Golf course superintendents use a variety of tools to help them schedule irrigation that meets the needs of the turf and provides quality playing conditions. One of the most widely used pieces of information is the past day’s evapotranspiration (ET) rate, usually calculated by an on-site weather station. While this information is useful, many on-site weather stations are either located in an area that is not representative of the conditions on the golf course – i.e., located in close proximity to buildings, under shade, blocked from wind or on top of a hard surface – or the weather station is not properly functioning, or both. Consequently, the ET data from the weather station at many courses does not provide a good understanding of the actual watering needs.
A new alternative to weather station ET is forecast reference ET or FRET. The National Weather Service offers FRET data on the Graphical Forecasts page of their website. It is one of the options in the digital forecast database display and you can zoom in to find FRET information for your location up to six days in the future. The information is quite accurate, but it is a good idea to compare the data with the readings from your on-site weather station – assuming you have confidence in the data derived from the weather station. An ongoing study led by Dr. Benjamin Wherley at Texas A&M University recently confirmed the accuracy of FRET data and stated that, “Year-one results indicate National Oceanic and Atmospheric Administration forecasted reference evapotranspiration (NOAA FRET) is a reliable predictor of actual reference evapotranspiration (ETo).”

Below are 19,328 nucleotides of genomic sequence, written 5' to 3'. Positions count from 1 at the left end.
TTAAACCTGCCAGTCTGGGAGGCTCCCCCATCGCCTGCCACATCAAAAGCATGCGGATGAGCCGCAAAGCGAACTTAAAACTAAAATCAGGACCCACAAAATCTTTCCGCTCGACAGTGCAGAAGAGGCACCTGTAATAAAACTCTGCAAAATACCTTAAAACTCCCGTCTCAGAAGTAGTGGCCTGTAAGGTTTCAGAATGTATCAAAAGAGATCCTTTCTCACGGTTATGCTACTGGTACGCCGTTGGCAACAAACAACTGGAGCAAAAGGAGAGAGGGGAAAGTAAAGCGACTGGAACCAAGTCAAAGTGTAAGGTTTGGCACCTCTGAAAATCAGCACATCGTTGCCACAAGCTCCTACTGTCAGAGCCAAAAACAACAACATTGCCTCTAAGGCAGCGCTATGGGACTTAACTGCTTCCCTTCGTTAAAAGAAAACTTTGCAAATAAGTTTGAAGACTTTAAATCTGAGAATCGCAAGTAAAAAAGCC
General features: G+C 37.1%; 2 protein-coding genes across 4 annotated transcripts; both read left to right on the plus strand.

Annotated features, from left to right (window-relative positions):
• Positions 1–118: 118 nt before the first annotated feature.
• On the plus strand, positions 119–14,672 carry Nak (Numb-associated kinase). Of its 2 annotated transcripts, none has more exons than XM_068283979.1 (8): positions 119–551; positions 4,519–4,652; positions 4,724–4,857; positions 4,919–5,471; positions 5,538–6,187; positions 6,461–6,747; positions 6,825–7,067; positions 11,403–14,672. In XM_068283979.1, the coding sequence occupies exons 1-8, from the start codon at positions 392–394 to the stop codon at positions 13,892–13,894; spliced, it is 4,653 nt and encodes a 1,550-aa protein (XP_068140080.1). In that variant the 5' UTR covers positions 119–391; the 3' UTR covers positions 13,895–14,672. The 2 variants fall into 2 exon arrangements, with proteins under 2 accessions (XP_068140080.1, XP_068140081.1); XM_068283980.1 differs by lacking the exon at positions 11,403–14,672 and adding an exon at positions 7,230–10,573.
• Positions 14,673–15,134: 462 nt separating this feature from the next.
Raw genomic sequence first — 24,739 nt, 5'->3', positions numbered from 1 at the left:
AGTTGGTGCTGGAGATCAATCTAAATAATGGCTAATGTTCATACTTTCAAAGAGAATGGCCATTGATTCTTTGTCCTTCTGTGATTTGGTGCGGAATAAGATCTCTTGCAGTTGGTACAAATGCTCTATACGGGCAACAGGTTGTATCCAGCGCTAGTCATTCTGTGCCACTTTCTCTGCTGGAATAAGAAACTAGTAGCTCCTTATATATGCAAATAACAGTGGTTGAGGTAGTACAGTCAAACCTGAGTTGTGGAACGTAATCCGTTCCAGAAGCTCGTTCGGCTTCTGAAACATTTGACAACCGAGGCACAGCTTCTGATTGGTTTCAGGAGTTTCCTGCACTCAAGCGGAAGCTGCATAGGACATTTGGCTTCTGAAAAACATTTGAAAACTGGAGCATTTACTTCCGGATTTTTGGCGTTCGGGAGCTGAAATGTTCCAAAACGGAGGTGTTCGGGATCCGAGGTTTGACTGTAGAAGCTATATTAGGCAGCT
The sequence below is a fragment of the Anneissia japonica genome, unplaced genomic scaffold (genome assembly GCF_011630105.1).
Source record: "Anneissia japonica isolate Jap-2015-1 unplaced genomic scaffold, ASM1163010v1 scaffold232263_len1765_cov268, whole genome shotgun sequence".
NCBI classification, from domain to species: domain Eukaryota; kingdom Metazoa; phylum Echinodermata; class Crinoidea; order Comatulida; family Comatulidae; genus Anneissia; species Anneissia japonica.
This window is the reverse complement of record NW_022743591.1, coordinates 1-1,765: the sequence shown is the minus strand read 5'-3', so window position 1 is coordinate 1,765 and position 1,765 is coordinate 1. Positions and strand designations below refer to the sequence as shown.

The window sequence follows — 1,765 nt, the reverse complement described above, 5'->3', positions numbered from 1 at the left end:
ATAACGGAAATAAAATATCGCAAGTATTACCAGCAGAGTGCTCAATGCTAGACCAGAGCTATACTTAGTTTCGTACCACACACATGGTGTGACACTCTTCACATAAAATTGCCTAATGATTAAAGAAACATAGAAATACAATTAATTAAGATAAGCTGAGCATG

Hopefully, using FRET will help you to more effectively schedule irrigation at your course. Best wishes to all and please do not hesitate to contact your regional USGA agronomist for more information on using FRET or any other agronomic practices.
West Region Agronomists:
Brian S. Whitlark, agronomist – email@example.com
Cory Isom, agronomist – firstname.lastname@example.org